The Henson used to be the Henson Park Hotel, a large 1936 two-storey pub with fine art deco fixtures and the unofficial headquarters of the Newtown Jets for decades. Just over a year ago it was closed, a neglected beauty facing redevelopment.
Then, in May, newly bought by Ray Reilly of Trinity Bar in Surry Hills, it reopened to the delight of locals who had campaigned to save the 78-year-old hotel. Reilly revamped the back bar and beer garden but left the front bar largely untouched save for a freshen up.
His policy included retaining and reviving the hotel's aesthetic, welcoming families, respecting regulars and focusing on sustainable, free-range and local product.
Megan McCulloch, who has worked with Heston Blumenthal and was behind the food at Reuben Hills in Surry Hills, is head chef.
There are traditional and craft beers including Young Henrys, Murrays and Killagh Stout from St Peters Brewery. A small list of Australian, French and South American wines is matched by some lip-smackingly inventive cocktails whipped up with panache.
Try a pickleback - pickled cucumber, red veg or fennel caraway with a shot of whisky or ''house hooch'' - for a bracing tipple.
On this sunny Sunday The Henson is thriving. The middle bar, with twinkly lights, forest-green walls, reclaimed wood, chevron tiling and sections of polished pressed tin suspended from the ceiling, is packed. An open kitchen and bar faces communal tables, small cafe tables, booth seating and high tables. Black and white photographs show the history of Marrickville.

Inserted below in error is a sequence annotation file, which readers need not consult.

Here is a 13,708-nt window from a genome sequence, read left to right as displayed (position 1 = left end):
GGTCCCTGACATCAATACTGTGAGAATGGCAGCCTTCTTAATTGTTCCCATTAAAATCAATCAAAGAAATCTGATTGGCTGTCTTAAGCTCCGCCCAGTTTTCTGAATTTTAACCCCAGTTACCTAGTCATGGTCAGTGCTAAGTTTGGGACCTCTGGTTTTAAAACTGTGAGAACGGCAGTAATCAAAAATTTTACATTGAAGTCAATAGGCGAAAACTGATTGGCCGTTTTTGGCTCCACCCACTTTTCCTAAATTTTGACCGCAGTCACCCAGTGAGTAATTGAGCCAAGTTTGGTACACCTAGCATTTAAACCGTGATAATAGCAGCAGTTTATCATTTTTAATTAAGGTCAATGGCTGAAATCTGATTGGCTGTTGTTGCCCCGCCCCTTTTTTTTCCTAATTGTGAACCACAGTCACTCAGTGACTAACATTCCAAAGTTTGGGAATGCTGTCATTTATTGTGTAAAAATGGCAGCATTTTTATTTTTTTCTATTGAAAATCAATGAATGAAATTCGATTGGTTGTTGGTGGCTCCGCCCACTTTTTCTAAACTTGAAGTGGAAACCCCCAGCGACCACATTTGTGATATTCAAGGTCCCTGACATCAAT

We're in the beer garden knuckling down to a rich and creamy duck shepherd's pie, luscious Malaysian-style kim chee goreng with pork belly and fried egg, and plump roast pumpkin ravioli.
All are marvellous - generous and cooked with pizazz. The duck pie's tenderness inspires a reverent silence as everyone has a bite. The ravioli comes with kale, zucchini blossoms and charred asparagus, plus extra zing from eschallot butter, mint and labna.
Service is fast and amiable. Food orders are taken inside and dishes appear promptly.
Above us, flag bunting flutters over the reclaimed wood tables, remodelled beer barrel stools and bench seating. A stretch of old wooden doors forming a back fence leads to a playroom decorated with Mr Men characters, a rock-climbing board and a ball and foam pit filled with children.
Children are a big part of visiting The Henson. There is dedicated pram parking, safety fencing, plenty of high chairs and a kids' menu featuring ''real'' fish and chips, tempura chicken nuggets, frozen banana chocolate pops and inventive milk shakes.
But if children give you chills, The Henson's front bar with tables, Jets paraphernalia and a pool table, provides a haven.
We have moved on to dessert, ordering everything - date and orange bread-and-butter pudding, churros ''chips'' with dark chocolate fudge, espresso and marsala sponge, and a lychee sago, mango, coconut and lime creme brulee trifle. They are fab.
Like these puddings, The Henson succeeds because it deconstructs expectations, offers something for everyone and mixes quality with fresh thinking.
The pub hasn't been hijacked by a theme or blanded into samey oblivion. And its quirkiness, in food, drink, decor and service, has depth and a community focus. The families, old blokes and locals of every age filling every corner suggest The Henson is here to stay.
91 Illawarra Road,
Marrickville, 9569 5858
Sun, 8am-10pm; licensed
Good. Entrees $3-$15, burgers $15-$16, mains $19-26, desserts $3-$12.
Duck shepherd's pie, crispy-skin snapper fillet, date and orange bread-and-butter pudding.